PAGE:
“Implicit preferences can predict behavior. Implicit preferences are related to discrimination in hiring and promotion, medical treatment, and decisions related to criminal justice.”

And

“Right now, there is not enough research to say for sure that implicit biases can be reduced, let alone eliminated. Packaged 'diversity trainings' generally do not use evidence-based methods of reducing implicit biases. Therefore, we encourage people to instead focus on strategies that deny implicit biases the chance to operate, such as blind auditions and well-designed 'structured' decision processes.”

The Test Page

https://implicit.harvard.edu/implicit/takeatest.html

My post-test debriefing (some of it is a repeat of the above):

Debriefing

The sorting test you just took is called the Implicit Association Test (IAT). You categorized good and bad words with images of Dark Skinned People and Light Skinned People.

Here is your result:

Your data suggest a moderate automatic preference for Light Skinned People over Dark Skinned People.

Your result is described as an "Automatic preference for Dark Skinned People over Light Skinned People" if you were faster responding when Dark Skinned Peopleand Good are assigned to the same response key than when Light Skinned People and Good were classified with the same key. Your score is described as an "Automatic preference for Light Skinned People over Dark Skinned People" if the opposite occurred.

Your automatic preference may be described as "slight", "moderate", "strong", or "no preference". This indicates the strength of your automatic preference.

The IAT requires a certain number of correct responses in order to get results. If you made too many errors while completing the test you will get the feedback that there were too many errors to determine a result.

Note that your IAT result is based only on the categorization task and not on the questions that you answered.

Please answer the following questions about your results:

To what extent did you enjoy trying the IAT? – Not at all / Slightly / Moderately / Very / Extremely

To what extent did the IAT score you received
change your view of yourself? – Not at all / Slightly / Moderately / Very / Extremely

To what extent are you skeptical of the IAT score
that you received?— Not at all / Slightly / Moderately / Very / Extremely

You have completed the study.

Your result:

Your data suggest a moderate automatic preference for Light Skinned People over Dark Skinned People.


The sorting test you just took is called the Implicit Association Test (IAT). You categorized good and bad words with images of people who have dark skin and people who have light skin.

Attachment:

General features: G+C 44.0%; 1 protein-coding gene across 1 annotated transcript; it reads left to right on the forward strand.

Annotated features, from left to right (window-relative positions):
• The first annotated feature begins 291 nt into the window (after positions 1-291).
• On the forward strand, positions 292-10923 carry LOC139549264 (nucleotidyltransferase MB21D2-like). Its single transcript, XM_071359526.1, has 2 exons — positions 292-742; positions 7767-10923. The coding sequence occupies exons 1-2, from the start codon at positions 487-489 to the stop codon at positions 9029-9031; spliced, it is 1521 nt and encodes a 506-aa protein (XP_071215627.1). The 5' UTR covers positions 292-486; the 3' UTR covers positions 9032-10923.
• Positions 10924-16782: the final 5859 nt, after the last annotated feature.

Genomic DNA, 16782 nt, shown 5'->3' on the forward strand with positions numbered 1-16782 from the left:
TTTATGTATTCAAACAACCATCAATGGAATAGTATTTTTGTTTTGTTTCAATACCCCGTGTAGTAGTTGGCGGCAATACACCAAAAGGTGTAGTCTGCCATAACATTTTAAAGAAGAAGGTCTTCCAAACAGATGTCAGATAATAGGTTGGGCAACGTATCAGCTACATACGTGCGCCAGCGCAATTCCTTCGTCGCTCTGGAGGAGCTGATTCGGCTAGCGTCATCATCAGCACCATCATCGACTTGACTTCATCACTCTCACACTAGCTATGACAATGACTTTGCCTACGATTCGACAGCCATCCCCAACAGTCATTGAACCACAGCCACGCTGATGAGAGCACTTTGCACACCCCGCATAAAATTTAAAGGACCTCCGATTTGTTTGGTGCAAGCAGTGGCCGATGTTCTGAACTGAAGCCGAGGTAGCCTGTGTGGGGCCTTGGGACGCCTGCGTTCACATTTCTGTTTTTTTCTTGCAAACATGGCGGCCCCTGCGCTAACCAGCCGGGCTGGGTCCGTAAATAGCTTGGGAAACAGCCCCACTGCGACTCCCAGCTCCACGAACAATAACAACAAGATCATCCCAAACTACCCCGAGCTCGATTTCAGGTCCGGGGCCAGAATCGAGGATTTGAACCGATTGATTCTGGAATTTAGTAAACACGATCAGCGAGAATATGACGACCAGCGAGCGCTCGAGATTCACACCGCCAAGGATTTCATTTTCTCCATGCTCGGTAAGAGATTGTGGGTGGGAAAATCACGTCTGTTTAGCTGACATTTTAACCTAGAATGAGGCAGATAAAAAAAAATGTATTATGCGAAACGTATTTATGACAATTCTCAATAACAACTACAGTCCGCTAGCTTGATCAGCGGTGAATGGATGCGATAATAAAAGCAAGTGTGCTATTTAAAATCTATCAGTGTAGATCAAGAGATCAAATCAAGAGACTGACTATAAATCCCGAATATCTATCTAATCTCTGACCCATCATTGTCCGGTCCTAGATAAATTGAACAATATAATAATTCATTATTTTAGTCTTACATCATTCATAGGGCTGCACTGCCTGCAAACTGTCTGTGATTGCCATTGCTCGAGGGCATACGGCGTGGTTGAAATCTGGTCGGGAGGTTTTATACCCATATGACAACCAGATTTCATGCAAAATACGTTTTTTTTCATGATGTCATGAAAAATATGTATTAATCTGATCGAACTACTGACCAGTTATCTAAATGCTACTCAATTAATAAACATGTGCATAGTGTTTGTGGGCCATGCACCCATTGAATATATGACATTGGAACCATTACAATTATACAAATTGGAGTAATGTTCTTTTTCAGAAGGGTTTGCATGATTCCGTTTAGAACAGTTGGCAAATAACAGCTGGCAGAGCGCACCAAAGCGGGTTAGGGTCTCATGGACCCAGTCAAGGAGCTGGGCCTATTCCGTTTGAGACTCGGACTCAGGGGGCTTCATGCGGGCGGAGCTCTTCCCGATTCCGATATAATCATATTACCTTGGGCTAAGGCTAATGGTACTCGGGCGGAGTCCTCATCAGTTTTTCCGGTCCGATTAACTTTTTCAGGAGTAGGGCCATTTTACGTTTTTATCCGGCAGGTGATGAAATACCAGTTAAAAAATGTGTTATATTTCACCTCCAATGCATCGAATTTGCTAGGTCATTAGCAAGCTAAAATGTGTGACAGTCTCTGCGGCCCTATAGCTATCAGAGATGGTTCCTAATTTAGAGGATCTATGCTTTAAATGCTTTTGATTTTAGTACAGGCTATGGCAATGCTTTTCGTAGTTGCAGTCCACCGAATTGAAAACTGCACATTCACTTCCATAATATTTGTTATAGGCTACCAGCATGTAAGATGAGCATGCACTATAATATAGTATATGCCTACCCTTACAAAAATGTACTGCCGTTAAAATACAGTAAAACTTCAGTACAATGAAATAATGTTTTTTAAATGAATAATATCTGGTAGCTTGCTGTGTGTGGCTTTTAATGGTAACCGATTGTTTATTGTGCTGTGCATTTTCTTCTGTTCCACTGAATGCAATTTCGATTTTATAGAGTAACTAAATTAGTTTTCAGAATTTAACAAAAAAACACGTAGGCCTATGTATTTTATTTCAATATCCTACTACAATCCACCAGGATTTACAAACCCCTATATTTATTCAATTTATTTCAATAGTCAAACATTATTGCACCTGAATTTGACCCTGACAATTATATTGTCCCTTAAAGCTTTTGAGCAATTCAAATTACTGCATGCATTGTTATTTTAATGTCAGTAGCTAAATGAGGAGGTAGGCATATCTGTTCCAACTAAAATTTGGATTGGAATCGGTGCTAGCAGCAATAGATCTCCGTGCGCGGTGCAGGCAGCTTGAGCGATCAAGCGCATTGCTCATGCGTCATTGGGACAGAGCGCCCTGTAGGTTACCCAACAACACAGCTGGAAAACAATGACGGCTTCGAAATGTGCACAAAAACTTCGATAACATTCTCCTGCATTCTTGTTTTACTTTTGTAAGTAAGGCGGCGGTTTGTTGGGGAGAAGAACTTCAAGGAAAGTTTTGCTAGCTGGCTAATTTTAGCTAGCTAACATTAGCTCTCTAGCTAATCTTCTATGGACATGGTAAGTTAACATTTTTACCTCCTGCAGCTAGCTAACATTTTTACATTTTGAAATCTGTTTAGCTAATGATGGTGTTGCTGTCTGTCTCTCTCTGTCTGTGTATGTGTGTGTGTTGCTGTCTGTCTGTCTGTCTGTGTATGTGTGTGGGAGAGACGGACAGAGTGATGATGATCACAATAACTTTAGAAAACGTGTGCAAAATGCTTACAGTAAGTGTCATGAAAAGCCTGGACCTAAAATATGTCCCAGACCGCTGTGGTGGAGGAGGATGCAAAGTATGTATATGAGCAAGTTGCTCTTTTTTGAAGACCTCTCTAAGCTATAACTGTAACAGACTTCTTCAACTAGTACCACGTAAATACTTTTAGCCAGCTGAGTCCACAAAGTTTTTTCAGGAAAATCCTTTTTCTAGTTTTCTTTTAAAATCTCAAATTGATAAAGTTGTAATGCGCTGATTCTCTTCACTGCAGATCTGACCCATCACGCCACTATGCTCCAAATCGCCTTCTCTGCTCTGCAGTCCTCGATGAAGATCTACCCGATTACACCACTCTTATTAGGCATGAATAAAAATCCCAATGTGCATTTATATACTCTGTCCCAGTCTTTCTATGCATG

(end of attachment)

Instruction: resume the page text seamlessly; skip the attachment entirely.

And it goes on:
Disclaimer: The results are not a definitive assessment of your implicit preference. The results may be influenced by variables related to the test (e.g., the category labels or particular items used to represent the categories on the IAT) or the person (e.g., how tired you are). The results are provided for educational purposes only.

How Does The IAT Work?

The IAT measures the strength of associations between concepts (e.g., dark skin and light skin) and evaluations (e.g., good, bad). The main idea is that making a response is easier when closely related items share the same response key. We would say that one has an implicit preference for people with dark skin relative to people with light skin if they are faster to categorize words when people with dark skin and Good share a response key relative to when people with light skin and Good share a response key.

Why Should I Care About My IAT Score?

Implicit preferences can predict behavior. Implicit preferences are related to discrimination in hiring and promotion, medical treatment, and decisions related to criminal justice.

What Can I Do About an Implicit Preference That I Do Not Want?

Right now, there is not enough research to say for sure that implicit biases can be reduced, let alone eliminated. Packaged "diversity trainings" generally do not use evidence-based methods of reducing implicit biases. Therefore, we encourage people to instead focus on strategies that deny implicit biases the chance to operate, such as blind auditions and well-designed "structured" decision processes.

What About Order Effects?

One very common question is about the order of the parts of the IAT. The answer is yes, the order in which you take the test can influence on your overall results. But, the effect is very small. So if you first pair people with dark skin + bad and then pair people with dark skin + good, your results might be just a tiny bit more negative toward people with dark skin than they would be if you had done the reverse pairing first. One way that we try to minimize this order effect is by giving more practice trials before the second pairing than we did before the first pairing. It is also important to know that each participant is randomly assigned to an order, so half of test-takers complete people with dark skin + bad and then people with dark skin + good, and the other half of test-takers get the opposite order.

Other People's Results